Charity pushes on asking again if he told his family of his own sorrow and fears concerning the coming destruction - which she said he must have seen these things well-enough in himself. Christian said yes: "Over and over and over," in fact they could not just hear of the fears but see them in his very countenance and in his tears.

Then going even deeper Charity asks a very probing question: "But did you not, with your vain life, damp all that you, by words, used by way of persuasion to bring them away with you?"

I'm thinking now that this conversation between Charity and Christian is very probing indeed within my own conscience. What about my relatives, my friends, my family? Do they see such concern in my countenance? Do I over and over and over tell them of what I have seen laying ahead in the future? And did I pray all my words and counsel towards them would be blessed of God. Are my children fittingly prepared - did I consider the eternal seriousness of this matter as Charity is seeking to learn from her trying of Christian? AND ESPECIALLY is my vain life throwing water on all the words I use to persuade? Is my life and profession consistent with one another?

But finally lest we lay too much upon ourselves, both Christian and Charity's final words to Christian on this matter are a comfort:

Indeed, I cannot commend my life, for I am conscious to myself of many failings therein. I know also, that a man, by his conversation, may soon overthrow what, by argument or persuasion, he doth labor to fasten upon others for their good. Yet this I can say, I was very wary of giving them occasion, by any unseemly action, to make them averse to going on pilgrimage. Yea, for this very thing, they would tell me I was too precise, and that I denied myself of things (for their sakes) in which they saw no evil. Nay, I think I may say, that if what they saw in me did hinder them, it was my great tenderness in sinning against God, or of doing any wrong to my neighbor.

Charity: Indeed, Cain hated his brother, because his own works were evil, and his brother’s righteous, 1 John, 3:12; and if thy wife and children have been offended with thee for this, they thereby show themselves to be implacable to good; thou hast delivered thy soul from their blood. Ezek. 3:19.

So they ate their supper, and so they talked together into the night enjoying that rich fellowship that only belongs to those who are true brothers and sisters in Christ. Their subject was gospel-centered, Christ-Centered: Who he was and what he has done; And why he did what he did; And why he built this Palace Beautiful.

"This house was built by the Lord of the hill, and he built it for the relief and security of pilgrims."

"Come in, thou blessed of the Lord; this house was built by the Lord of the hill on purpose to entertain such pilgrims in. "

And so he retired for the night:
"The name of the chamber was Peace, where he slept till break of day, and then he awoke and sang, “Where am I now? "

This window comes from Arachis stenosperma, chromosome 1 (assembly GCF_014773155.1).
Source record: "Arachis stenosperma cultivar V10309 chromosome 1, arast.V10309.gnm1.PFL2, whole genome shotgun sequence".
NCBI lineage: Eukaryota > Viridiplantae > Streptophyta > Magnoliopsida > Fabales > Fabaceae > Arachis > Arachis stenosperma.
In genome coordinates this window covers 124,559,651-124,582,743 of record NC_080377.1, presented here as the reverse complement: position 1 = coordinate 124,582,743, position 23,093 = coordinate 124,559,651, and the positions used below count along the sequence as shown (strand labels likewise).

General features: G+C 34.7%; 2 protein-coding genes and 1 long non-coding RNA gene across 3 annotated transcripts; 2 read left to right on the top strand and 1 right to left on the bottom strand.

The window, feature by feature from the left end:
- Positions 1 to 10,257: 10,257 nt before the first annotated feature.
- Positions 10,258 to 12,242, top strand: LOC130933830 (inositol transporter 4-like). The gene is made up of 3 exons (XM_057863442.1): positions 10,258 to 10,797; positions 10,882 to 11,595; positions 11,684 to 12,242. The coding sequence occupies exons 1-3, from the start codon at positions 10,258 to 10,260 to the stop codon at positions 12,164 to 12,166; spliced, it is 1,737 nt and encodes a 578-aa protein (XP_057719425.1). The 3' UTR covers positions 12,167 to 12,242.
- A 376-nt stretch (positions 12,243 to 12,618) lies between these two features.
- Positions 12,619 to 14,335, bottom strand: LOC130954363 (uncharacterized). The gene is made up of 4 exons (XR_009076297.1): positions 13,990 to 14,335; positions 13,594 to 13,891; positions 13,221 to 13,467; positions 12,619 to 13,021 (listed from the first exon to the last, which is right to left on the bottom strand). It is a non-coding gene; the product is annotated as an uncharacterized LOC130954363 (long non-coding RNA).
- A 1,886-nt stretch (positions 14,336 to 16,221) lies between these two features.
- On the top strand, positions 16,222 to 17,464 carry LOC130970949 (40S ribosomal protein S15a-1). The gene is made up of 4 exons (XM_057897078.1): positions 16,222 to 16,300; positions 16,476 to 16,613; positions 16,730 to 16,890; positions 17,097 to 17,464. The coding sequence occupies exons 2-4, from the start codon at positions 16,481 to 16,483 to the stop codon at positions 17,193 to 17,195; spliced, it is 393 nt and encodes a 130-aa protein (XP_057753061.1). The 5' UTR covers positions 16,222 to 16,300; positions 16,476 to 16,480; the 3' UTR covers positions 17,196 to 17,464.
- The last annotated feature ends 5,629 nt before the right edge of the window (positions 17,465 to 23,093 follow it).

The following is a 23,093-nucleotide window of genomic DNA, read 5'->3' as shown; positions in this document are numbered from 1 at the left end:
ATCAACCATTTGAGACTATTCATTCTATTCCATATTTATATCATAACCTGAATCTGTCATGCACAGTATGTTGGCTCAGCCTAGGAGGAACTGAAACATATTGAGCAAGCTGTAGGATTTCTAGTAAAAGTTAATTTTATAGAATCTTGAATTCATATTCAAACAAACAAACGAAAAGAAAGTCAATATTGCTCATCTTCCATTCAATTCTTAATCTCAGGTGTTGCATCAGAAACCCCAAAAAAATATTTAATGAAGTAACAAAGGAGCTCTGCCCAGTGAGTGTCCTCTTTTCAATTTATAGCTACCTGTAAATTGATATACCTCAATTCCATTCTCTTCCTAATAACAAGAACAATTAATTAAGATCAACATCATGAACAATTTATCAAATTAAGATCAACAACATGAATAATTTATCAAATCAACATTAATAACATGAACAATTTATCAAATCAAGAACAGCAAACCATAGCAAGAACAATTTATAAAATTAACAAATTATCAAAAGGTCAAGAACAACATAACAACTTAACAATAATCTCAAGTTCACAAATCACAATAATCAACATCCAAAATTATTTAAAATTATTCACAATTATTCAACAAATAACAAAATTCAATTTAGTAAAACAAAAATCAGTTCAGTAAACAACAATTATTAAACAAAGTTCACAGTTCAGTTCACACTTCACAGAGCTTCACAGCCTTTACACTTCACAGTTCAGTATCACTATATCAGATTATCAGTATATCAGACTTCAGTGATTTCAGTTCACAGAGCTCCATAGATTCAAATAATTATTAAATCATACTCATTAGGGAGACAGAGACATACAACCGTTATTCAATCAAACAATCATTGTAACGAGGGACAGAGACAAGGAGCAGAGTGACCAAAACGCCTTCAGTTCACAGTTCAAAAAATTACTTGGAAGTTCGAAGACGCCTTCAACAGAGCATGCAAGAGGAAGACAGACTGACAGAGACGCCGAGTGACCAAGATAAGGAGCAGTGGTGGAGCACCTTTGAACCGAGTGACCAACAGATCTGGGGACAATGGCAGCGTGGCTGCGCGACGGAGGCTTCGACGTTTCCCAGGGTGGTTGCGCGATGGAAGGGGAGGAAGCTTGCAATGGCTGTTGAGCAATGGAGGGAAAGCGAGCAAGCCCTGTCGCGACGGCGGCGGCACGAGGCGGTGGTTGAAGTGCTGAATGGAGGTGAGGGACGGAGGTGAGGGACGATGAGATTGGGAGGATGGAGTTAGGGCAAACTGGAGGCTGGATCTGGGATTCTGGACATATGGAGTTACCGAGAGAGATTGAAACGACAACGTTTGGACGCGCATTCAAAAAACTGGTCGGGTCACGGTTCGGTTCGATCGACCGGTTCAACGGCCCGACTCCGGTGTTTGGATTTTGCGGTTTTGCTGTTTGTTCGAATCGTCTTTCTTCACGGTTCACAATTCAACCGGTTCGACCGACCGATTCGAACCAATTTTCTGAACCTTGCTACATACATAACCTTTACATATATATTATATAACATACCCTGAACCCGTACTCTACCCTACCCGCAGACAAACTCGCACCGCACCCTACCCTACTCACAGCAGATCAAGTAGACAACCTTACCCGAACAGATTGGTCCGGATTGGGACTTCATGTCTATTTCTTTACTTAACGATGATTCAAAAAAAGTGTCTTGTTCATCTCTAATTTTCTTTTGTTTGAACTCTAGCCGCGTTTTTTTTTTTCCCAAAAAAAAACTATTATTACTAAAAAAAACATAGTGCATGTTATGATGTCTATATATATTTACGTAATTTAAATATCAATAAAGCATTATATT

Here as my three little girls were reading, 10 yr Old, following our previous example was inspired to insist that her 13 yr old currently-reading-out-load-to-the-rest-of-us-sister should sing this song not read it. Failing in this effort, 10 yr old proceeded to sing the song herself. And since she made such a good effort I insisted the rest of us should give it go as well. So alternately taking our turns to sing, my own thoughts reflected back upon Christian's progress thus far:

Which thoughts were mainly this, that up to this point Christian had experienced a fairly solitary journey. Musing and reflecting I recalled that at first he had a book, which reading of it brought great fear upon him as well as a heavy burden upon his back. Evangelist exhorts him to flee the wrath to come and run for yonder bright shining light - keeping it always in his eye. As he ran, in order not to hear the "come back's" of those calling after him, Christian plugged his ears and cried out, "Life, Life, Eternal Life." Pliable and Obstinate meet up with him, but not for good reasons. Though Pliable accompanies Christian a ways - he is not good company and Christian taking his eye momentarily off the light they both fall into the slough of despond. Christian cries for help and help comes. Once again on his way but without Pliable he meets Worldly Wiseman who almost sends him to his death. And with Christian trembling next to Mount Sinai, Evangelist once again points him to yonder wicket gate and bright shining light. Christian goes straight for it, and upon arriving and knocking, Goodwill opens and grabs Christian with a great yank in the door - while we hear the thud, thud, thud of Beezelbub's arrows seeking his life. Christian spends a great deal of time in the Interpreter's House, I'm sure gaining a great deal that will help him on his way. Which finally he resumes alone coming to the cross, receiving great gifts from the shining ones. Alone he goes on headed for the Celetial City, meeting first Simple, Sloth and Presumptions then later with Formalist and Hypocrisy. None of these coming to any good end. Then up Hill Difficulty, Christian sleeping in the Arbor, losing the roll, retracing his steps back down to Arbor, finding the roll and then up the Hill Difficulty a second time. But now night overcomes him and he must face the lions in darkness. But Porter offers good help and advice and he is met at Palace Beautiful. Examined by Porter and then Discretion and Piety and Prudence Christian is welcomed in as one blessed of the Lord. A lonely journey thus far, but now welcomed into the Local Church, Christian resides in that place made for the relief and security of Pilgrim's. SWEET FELLOWSHIP, BLESSED COMPANIONSHIP, Precious Help, from Precious Brothers and Sisters in Christ. Not so alone as he was before. Finally Sleeping in the CHAMBER OF PEACE.